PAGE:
Archive for March, 2008
Earlier this week we relaunched Influx.co.uk – the online, more for your eyes, digital version of our twice-yearly magazine publication. Both myself and David exulted a considerable amount of effort into the new-look, feature-packed website to compliment Issue 5, which was sent out to our readers last week.
The website’s bursting with plenty of pictures, videos and extended articles that we simply couldn’t fit in the magazine! Like this one – a homemade supercar in the making! Why not read the article about the Farbio GTS?
And what’s more, if you’ve just joined us or missed the first few issues, you can catch up online by reading our digital editions!
Clearly Brunstrom’s crew at the North Wales police have decided that if you can’t beat them, you may as well join them, and have kitted out a police van with thousands of pounds worth of plod mods.
They reckon if they turn up at cruise events in their modified Ford Transit (resplendent in classic Martini race colours and recently retired from camera duty) they can talk to the participants about road safety. Presumably once the laughter has died down.
Predictably, many people are mocking the police for this, but I think they deserve some credit.
OK, so it’s about as cool as your dad coming out clubbing with you, but at least they’re making an effort to engage with a culture that most police forces don’t even try to understand, much less care about.
The bottom line is, that if a single life is saved, the effort will have been worth it, and by running a modified motor themselves, they might even learn a thing or two.
If any plumbers out there feel inspired enough to kit out their transit van, you know where to come for modified van insurance.
According to an Australian study male drivers are more easily distracted than women whilst driving, and their attention wanders from the road when they change CDs, or read maps. Billboards are also a problem.
Even so the chap in this clip must have a very complicated CD system to have missed the red lights so spectacularly. Either that or the Eva Herzigova Wonderbra ad has made a comeback.
That was the headline in the Guardian on Saturday, where Direct Line were lambasted for charging some fellow a much higher rate for his insurance renewal than they were quoting if he had been a new customer.
On the face of it, it looks quite bad by Direct Line. They quoted him a price of £551 when a new customer would have been offered £173. There’s no getting away from the fact that Mr Robert King, 55, is paying too much for his home insurance.
But looking more closely at the story, I can’t help but feel that Mr King is at least partly responsible for his own misfortune here. He’s been with the company for 10 years and in all that time has never compared his home insurance renewal quotes until now. Says he, “I know the advice is to shop around for the best quote,” and so he should, being an accountant.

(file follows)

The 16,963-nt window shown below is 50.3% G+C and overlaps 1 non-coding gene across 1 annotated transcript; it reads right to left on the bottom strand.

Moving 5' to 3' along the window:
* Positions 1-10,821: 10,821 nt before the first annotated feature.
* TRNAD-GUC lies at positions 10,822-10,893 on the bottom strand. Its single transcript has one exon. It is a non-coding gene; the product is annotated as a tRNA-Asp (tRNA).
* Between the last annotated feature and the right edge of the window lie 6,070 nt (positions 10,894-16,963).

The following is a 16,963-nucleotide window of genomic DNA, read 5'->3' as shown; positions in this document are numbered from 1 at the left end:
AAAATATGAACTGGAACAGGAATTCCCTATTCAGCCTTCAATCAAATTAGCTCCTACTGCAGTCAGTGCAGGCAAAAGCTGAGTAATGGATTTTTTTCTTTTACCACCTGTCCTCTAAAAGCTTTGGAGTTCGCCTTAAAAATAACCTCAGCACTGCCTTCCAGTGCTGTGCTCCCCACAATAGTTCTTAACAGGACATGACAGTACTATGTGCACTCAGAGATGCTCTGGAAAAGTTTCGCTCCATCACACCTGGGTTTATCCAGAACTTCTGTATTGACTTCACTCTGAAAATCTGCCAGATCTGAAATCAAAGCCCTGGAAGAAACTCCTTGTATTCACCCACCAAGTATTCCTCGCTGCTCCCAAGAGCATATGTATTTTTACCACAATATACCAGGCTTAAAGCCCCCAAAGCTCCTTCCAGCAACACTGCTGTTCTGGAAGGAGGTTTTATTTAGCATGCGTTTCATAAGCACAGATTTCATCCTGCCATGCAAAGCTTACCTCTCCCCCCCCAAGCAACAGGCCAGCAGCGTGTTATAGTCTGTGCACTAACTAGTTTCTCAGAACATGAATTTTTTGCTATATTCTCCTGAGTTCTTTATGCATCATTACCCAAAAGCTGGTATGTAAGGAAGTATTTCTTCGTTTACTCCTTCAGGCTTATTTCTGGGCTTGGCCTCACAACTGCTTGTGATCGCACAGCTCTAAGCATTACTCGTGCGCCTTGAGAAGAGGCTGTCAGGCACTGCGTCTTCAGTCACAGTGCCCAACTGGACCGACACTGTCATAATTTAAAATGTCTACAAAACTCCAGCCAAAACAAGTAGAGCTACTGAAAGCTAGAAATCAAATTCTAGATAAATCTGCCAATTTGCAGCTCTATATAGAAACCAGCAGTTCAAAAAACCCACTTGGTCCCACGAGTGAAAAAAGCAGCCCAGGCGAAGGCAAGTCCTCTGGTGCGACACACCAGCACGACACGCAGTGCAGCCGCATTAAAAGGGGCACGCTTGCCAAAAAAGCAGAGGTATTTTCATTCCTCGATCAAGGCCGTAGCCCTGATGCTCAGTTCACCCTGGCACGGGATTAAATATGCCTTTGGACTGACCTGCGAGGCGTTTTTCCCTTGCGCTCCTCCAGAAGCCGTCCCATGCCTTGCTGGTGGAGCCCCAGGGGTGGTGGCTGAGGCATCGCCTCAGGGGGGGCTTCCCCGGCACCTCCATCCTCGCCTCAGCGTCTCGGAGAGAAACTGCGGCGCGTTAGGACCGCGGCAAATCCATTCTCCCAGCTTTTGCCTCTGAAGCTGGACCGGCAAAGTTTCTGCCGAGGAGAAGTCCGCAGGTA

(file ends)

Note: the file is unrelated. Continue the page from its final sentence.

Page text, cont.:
Funnily enough, on the way in this morning I saw a large billboard from Direct Line promising their renewal premiums for car insurance would not rise in year two. There is a rather vague disclaimer stating that ANY change to your details or your policy will invalidate the guarantee. So 3 speeding points, and a claim (both specifically mentioned) but remember that your guarantee is also worthless if you change cars, jobs, annual mileage, named drivers, postcode – anything really – and it doesn’t matter if the risk goes up or down. I wonder what the percentage of drivers is where no details at all change year on year.
At least they’ve got happy customers supporting them all the way and making supportive videos. Oh, no wait a minute…
Apparently, Mr Daz feels a bit aggrieved with the way Direct Line have treated him.
It looks like Norwich Union’s days are numbered.
Parent company Aviva have decided that in the interest of maintaining the same brand across the world, the Norwich Union brand has to go. They had previously said they would retain it.
Cue a massive marketing spend on the rebrand, and higher premiums to pay for it, no doubt. I can’t imagine the reasoning behind replacing a brand as strong as Norwich Union, which is almost synonymous with insurance with an unknown quantity like Aviva. Sounds like a recipe for disaster to me.
Norwich Union’s parent company, Aviva, may be about to pull out of its Indian call centre operations, according to a report in the Sunday Telegraph.
Whether this marks the end of home insurance claims staff with no idea what an immersion heater is, or if Aviva are finally getting the message that UK customers don’t like being put through to Chennai whenever they have a question that needs answering.
Looking back on my post a little over a year ago, its fascinating how things have changed. Back then Norwich Union were sending another 1,000 jobs out to the subcontinent. Now they’re bringing them back.
And I mentioned that we had 300 employees – we’re well past 400 now and another new crop are starting this week. All based in the UK, of course, and if you do have trouble understanding them, all you need to do is larn yarself Norfolk, bor.